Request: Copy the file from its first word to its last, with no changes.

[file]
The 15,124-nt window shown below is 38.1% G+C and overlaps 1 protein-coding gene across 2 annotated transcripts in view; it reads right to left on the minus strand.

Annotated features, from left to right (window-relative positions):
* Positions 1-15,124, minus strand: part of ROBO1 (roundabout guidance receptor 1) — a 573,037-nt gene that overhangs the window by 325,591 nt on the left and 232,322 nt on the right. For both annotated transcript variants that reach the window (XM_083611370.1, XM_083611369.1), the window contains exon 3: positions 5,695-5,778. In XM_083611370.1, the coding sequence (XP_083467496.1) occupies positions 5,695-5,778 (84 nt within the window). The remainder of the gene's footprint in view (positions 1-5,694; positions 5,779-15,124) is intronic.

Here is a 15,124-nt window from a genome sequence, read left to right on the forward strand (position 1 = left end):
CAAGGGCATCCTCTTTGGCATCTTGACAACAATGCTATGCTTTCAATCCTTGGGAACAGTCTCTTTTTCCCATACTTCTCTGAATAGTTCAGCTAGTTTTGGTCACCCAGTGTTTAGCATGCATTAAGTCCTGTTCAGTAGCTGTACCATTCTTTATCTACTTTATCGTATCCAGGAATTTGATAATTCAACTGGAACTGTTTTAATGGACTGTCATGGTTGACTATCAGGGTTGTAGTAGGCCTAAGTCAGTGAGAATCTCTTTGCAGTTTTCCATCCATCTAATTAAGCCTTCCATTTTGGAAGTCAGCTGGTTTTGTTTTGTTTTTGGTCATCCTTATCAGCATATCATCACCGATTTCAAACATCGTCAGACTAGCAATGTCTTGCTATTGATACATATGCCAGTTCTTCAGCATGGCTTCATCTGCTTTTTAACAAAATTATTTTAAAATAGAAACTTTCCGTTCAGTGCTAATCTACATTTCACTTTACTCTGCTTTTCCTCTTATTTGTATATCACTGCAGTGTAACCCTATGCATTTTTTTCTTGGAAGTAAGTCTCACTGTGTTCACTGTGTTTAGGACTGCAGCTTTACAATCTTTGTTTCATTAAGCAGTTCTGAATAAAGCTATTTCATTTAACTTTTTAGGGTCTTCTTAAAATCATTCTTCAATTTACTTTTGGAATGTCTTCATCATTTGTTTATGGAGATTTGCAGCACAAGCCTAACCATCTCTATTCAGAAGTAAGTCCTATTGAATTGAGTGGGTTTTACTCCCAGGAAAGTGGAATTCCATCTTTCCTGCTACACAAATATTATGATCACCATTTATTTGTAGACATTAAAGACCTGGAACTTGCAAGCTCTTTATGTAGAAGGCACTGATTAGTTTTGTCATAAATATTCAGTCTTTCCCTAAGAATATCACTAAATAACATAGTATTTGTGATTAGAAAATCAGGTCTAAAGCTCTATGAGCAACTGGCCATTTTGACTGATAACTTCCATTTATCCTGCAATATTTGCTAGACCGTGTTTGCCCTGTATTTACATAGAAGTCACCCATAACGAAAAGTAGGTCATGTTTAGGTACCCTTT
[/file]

The 15,124-nt window shown below is 38.1% G+C and overlaps 1 protein-coding gene across 2 annotated transcripts in view; it reads right to left on the minus strand.

Annotated features, from left to right (window-relative positions):
* Positions 1-15,124, minus strand: part of ROBO1 (roundabout guidance receptor 1) — a 573,037-nt gene that overhangs the window by 325,591 nt on the left and 232,322 nt on the right. For both annotated transcript variants that reach the window (XM_083611370.1, XM_083611369.1), the window contains exon 3: positions 5,695-5,778. In XM_083611370.1, the coding sequence (XP_083467496.1) occupies positions 5,695-5,778 (84 nt within the window). The remainder of the gene's footprint in view (positions 1-5,694; positions 5,779-15,124) is intronic.

Here is a 15,124-nt window from a genome sequence, read left to right on the forward strand (position 1 = left end):
CAAGGGCATCCTCTTTGGCATCTTGACAACAATGCTATGCTTTCAATCCTTGGGAACAGTCTCTTTTTCCCATACTTCTCTGAATAGTTCAGCTAGTTTTGGTCACCCAGTGTTTAGCATGCATTAAGTCCTGTTCAGTAGCTGTACCATTCTTTATCTACTTTATCGTATCCAGGAATTTGATAATTCAACTGGAACTGTTTTAATGGACTGTCATGGTTGACTATCAGGGTTGTAGTAGGCCTAAGTCAGTGAGAATCTCTTTGCAGTTTTCCATCCATCTAATTAAGCCTTCCATTTTGGAAGTCAGCTGGTTTTGTTTTGTTTTTGGTCATCCTTATCAGCATATCATCACCGATTTCAAACATCGTCAGACTAGCAATGTCTTGCTATTGATACATATGCCAGTTCTTCAGCATGGCTTCATCTGCTTTTTAACAAAATTATTTTAAAATAGAAACTTTCCGTTCAGTGCTAATCTACATTTCACTTTACTCTGCTTTTCCTCTTATTTGTATATCACTGCAGTGTAACCCTATGCATTTTTTTCTTGGAAGTAAGTCTCACTGTGTTCACTGTGTTTAGGACTGCAGCTTTACAATCTTTGTTTCATTAAGCAGTTCTGAATAAAGCTATTTCATTTAACTTTTTAGGGTCTTCTTAAAATCATTCTTCAATTTACTTTTGGAATGTCTTCATCATTTGTTTATGGAGATTTGCAGCACAAGCCTAACCATCTCTATTCAGAAGTAAGTCCTATTGAATTGAGTGGGTTTTACTCCCAGGAAAGTGGAATTCCATCTTTCCTGCTACACAAATATTATGATCACCATTTATTTGTAGACATTAAAGACCTGGAACTTGCAAGCTCTTTATGTAGAAGGCACTGATTAGTTTTGTCATAAATATTCAGTCTTTCCCTAAGAATATCACTAAATAACATAGTATTTGTGATTAGAAAATCAGGTCTAAAGCTCTATGAGCAACTGGCCATTTTGACTGATAACTTCCATTTATCCTGCAATATTTGCTAGACCGTGTTTGCCCTGTATTTACATAGAAGTCACCCATAACGAAAAGTAGGTCATGTTTAGGTACCCTTT